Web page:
On reasoning with children about discipline

As a rule, reasoning with children is one of most destructive things that one can do with them. It trains them to see reason as a tool that they use to get what they satisfy irrational desires, and by which they can overcome authority. No child with such habits, as such, is capable of philosophy or speculative knowledge of any kind.

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3 Comments

  1. Peter said,

    August 27, 2007 at 4:46 am

    Do you mean all reasoning or rationalizing (‘bargaining’ with a 6-year-old who pouts)?

    I am not around children, so I can’t really speak from the experience of dealing with them, but I can remember when I was a child. I resented it when I wasn’t given a reason for something. Even if I didn’t mind the thing itself, it was frustrating not understanding the ‘why’ for it. Later, when reflecting upon this, I had come to the conclusion that I would have been more dutiful in my doings if I had been given a real “end-in-view,” the bigger picture (at least, big enough to be meaningful, small enough to comprehend). Huh.

    Of course, no one can deny that some (most?) children try to use false reasoning as a tool to get their way; and such ‘reasoning’ should (and must) be discouraged to form in them good habits.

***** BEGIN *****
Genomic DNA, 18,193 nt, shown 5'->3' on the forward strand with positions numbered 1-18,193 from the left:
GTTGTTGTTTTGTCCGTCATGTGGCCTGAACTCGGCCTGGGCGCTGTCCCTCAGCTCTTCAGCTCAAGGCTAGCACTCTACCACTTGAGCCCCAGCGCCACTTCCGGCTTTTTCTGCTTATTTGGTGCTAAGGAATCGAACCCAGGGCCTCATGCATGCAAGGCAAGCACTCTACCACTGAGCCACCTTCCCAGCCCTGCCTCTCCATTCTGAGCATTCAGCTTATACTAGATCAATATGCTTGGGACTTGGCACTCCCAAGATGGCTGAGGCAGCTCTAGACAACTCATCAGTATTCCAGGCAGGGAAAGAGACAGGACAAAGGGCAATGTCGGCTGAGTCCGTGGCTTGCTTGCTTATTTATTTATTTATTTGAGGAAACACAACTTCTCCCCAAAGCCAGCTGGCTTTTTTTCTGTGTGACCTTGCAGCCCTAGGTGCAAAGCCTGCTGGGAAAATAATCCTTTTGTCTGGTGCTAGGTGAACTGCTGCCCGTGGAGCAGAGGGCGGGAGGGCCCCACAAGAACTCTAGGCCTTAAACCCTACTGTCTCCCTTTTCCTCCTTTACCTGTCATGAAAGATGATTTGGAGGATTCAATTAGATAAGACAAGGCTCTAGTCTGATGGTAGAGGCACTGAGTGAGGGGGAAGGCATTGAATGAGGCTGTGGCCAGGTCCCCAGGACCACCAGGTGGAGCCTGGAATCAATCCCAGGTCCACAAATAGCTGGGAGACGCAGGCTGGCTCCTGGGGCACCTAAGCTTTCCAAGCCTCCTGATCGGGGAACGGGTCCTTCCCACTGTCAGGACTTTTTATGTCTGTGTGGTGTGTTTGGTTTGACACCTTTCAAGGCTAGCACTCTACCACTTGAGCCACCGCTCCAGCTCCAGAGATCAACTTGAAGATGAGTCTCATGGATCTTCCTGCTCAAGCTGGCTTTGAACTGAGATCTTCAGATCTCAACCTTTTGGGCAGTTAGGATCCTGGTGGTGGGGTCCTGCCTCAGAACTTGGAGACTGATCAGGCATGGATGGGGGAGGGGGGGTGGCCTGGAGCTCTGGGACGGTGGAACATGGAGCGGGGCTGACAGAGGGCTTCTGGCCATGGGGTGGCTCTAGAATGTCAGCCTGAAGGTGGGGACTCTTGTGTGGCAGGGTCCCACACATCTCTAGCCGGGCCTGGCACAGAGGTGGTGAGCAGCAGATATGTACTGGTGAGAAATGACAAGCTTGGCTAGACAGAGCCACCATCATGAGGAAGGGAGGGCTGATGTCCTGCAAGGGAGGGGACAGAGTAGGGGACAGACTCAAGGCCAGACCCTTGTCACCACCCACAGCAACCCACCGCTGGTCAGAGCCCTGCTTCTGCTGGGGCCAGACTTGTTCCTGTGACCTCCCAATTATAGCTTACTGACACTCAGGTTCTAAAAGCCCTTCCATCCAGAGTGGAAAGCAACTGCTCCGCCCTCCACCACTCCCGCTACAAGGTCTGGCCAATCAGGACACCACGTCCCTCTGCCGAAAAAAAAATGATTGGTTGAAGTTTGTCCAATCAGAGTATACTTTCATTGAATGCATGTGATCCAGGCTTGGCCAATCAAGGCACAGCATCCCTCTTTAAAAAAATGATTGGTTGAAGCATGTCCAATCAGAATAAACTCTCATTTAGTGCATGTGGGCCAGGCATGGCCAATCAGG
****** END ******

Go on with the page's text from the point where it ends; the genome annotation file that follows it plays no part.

Perhaps you are speaking of younger children (i.e., below the “age of reason”)?

  2. a thomist said,

    August 27, 2007 at 12:35 pm

    The experience you describe is very common and perhaps even universal. Every child resents not knowing the reason why they are being disciplined. But this agrees with the point I’m trying to make, I think, because the reason the child does not understand is that he is immature and inexperienced, and no amount of talking or explaining reasons will make him understand. The child can certainly understand the words, but not the meaning. You can give the child the most rational reason in the word, but it won’t make any difference. The child will keep asking “but why?” to anything, or give some alternate reason that seems plausible, or deny that he did something, or justify what he did- he can give you as much talk as you want to sit there and listen to. This is exactly the process that destroys and harms one’s ability to reason.

  3. Peter said,

    August 27, 2007 at 5:02 pm

    Oh, I missed your title. I thought you were talking about reasoning with children in general, not in relation to discipline. In that case, I agree with you.


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